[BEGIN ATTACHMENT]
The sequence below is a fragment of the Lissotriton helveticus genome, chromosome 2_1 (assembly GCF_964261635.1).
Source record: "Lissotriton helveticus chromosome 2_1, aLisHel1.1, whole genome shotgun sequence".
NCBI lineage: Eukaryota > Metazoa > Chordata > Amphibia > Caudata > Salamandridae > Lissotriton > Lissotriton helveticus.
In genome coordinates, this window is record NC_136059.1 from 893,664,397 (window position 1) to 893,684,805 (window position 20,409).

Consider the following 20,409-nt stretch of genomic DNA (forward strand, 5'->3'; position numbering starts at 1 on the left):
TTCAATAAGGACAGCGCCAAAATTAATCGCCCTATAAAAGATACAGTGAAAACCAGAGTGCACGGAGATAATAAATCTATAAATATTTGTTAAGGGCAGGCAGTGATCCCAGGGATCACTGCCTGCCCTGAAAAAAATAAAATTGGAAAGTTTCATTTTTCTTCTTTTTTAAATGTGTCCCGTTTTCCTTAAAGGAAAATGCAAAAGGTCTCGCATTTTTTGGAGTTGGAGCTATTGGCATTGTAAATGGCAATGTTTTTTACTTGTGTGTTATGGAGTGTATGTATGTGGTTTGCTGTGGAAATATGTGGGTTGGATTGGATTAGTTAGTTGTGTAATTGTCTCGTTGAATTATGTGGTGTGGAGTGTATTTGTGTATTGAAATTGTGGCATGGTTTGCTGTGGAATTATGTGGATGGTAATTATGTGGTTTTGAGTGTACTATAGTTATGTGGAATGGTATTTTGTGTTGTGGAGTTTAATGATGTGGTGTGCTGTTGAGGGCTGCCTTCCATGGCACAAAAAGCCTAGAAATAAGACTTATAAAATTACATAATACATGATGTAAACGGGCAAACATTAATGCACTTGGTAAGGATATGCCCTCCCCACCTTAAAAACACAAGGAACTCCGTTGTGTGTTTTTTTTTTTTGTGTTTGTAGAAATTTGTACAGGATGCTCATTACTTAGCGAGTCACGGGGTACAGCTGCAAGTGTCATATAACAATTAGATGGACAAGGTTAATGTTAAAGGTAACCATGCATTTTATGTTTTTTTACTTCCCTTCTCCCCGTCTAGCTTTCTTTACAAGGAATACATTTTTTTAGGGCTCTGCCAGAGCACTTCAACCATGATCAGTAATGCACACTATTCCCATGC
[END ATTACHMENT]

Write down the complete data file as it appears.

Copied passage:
The sequence below is a fragment of the Lissotriton helveticus genome, chromosome 2_1 (assembly GCF_964261635.1).
Source record: "Lissotriton helveticus chromosome 2_1, aLisHel1.1, whole genome shotgun sequence".
NCBI lineage: Eukaryota > Metazoa > Chordata > Amphibia > Caudata > Salamandridae > Lissotriton > Lissotriton helveticus.
In genome coordinates, this window is record NC_136059.1 from 893,664,397 (window position 1) to 893,684,805 (window position 20,409).

Consider the following 20,409-nt stretch of genomic DNA (forward strand, 5'->3'; position numbering starts at 1 on the left):
TTCAATAAGGACAGCGCCAAAATTAATCGCCCTATAAAAGATACAGTGAAAACCAGAGTGCACGGAGATAATAAATCTATAAATATTTGTTAAGGGCAGGCAGTGATCCCAGGGATCACTGCCTGCCCTGAAAAAAATAAAATTGGAAAGTTTCATTTTTCTTCTTTTTTAAATGTGTCCCGTTTTCCTTAAAGGAAAATGCAAAAGGTCTCGCATTTTTTGGAGTTGGAGCTATTGGCATTGTAAATGGCAATGTTTTTTACTTGTGTGTTATGGAGTGTATGTATGTGGTTTGCTGTGGAAATATGTGGGTTGGATTGGATTAGTTAGTTGTGTAATTGTCTCGTTGAATTATGTGGTGTGGAGTGTATTTGTGTATTGAAATTGTGGCATGGTTTGCTGTGGAATTATGTGGATGGTAATTATGTGGTTTTGAGTGTACTATAGTTATGTGGAATGGTATTTTGTGTTGTGGAGTTTAATGATGTGGTGTGCTGTTGAGGGCTGCCTTCCATGGCACAAAAAGCCTAGAAATAAGACTTATAAAATTACATAATACATGATGTAAACGGGCAAACATTAATGCACTTGGTAAGGATATGCCCTCCCCACCTTAAAAACACAAGGAACTCCGTTGTGTGTTTTTTTTTTTTGTGTTTGTAGAAATTTGTACAGGATGCTCATTACTTAGCGAGTCACGGGGTACAGCTGCAAGTGTCATATAACAATTAGATGGACAAGGTTAATGTTAAAGGTAACCATGCATTTTATGTTTTTTTACTTCCCTTCTCCCCGTCTAGCTTTCTTTACAAGGAATACATTTTTTTAGGGCTCTGCCAGAGCACTTCAACCATGATCAGTAATGCACACTATTCCCATGC